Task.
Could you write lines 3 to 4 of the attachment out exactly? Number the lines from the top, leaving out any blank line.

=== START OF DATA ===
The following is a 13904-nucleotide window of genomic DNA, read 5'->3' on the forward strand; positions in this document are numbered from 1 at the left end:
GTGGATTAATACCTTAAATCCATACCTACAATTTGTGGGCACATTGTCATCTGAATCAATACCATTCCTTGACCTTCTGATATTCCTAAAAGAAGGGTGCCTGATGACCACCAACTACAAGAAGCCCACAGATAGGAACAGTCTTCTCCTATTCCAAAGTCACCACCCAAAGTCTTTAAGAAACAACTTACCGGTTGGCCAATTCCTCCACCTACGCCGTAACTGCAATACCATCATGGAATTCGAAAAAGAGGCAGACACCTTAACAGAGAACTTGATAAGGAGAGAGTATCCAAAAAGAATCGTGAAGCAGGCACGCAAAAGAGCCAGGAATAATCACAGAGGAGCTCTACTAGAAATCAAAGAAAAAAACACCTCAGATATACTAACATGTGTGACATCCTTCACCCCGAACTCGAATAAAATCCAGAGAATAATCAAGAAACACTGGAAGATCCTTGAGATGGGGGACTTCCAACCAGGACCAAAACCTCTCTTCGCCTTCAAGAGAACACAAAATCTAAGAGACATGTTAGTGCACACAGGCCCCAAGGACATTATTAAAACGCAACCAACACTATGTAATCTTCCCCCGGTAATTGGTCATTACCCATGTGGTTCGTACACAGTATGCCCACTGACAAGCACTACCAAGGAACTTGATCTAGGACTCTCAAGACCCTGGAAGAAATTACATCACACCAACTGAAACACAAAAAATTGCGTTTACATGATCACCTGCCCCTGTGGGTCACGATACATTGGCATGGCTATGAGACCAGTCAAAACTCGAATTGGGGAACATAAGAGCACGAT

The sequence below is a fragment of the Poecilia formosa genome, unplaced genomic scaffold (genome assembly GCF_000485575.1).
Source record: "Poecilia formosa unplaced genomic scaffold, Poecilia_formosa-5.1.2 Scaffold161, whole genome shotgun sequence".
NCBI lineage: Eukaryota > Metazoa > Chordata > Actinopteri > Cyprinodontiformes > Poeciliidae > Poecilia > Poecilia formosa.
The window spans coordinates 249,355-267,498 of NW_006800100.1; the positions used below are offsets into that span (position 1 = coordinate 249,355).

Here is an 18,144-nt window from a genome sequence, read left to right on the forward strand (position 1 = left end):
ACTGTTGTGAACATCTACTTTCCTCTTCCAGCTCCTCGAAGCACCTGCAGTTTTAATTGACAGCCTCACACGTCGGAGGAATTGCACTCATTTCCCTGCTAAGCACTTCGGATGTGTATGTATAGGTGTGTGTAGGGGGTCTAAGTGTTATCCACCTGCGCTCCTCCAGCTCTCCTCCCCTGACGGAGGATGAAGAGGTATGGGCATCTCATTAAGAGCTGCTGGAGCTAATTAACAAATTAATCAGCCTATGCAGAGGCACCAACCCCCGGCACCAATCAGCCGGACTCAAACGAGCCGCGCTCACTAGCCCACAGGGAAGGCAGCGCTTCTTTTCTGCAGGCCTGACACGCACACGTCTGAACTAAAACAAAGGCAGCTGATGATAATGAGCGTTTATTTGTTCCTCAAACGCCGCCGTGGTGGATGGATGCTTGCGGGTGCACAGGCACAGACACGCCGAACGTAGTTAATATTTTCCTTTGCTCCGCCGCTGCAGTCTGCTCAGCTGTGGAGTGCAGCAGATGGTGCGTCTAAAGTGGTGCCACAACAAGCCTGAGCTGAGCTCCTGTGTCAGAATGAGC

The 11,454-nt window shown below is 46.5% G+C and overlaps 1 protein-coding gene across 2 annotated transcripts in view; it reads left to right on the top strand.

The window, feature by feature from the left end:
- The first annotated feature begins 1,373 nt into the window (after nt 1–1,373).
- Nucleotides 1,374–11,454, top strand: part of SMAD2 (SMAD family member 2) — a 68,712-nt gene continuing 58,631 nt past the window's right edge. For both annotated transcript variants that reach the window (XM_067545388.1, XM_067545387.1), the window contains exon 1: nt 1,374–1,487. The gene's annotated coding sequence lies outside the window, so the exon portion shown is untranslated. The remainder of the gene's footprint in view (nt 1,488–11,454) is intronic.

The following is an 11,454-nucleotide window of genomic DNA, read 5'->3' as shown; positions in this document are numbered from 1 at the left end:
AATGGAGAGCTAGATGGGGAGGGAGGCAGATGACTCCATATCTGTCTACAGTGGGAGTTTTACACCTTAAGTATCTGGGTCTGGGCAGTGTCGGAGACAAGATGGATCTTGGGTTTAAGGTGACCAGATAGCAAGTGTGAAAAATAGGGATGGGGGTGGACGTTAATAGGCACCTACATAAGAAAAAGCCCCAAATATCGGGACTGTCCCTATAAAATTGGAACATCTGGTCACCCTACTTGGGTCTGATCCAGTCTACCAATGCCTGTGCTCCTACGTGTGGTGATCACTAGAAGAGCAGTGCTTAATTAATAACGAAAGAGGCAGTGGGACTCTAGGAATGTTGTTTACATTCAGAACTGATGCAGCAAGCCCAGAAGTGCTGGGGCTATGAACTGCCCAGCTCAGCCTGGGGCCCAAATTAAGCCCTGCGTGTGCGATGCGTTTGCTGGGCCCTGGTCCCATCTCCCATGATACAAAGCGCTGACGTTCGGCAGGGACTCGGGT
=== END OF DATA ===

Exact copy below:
The sequence below is a fragment of the Poecilia formosa genome, unplaced genomic scaffold (genome assembly GCF_000485575.1).
Source record: "Poecilia formosa unplaced genomic scaffold, Poecilia_formosa-5.1.2 Scaffold161, whole genome shotgun sequence".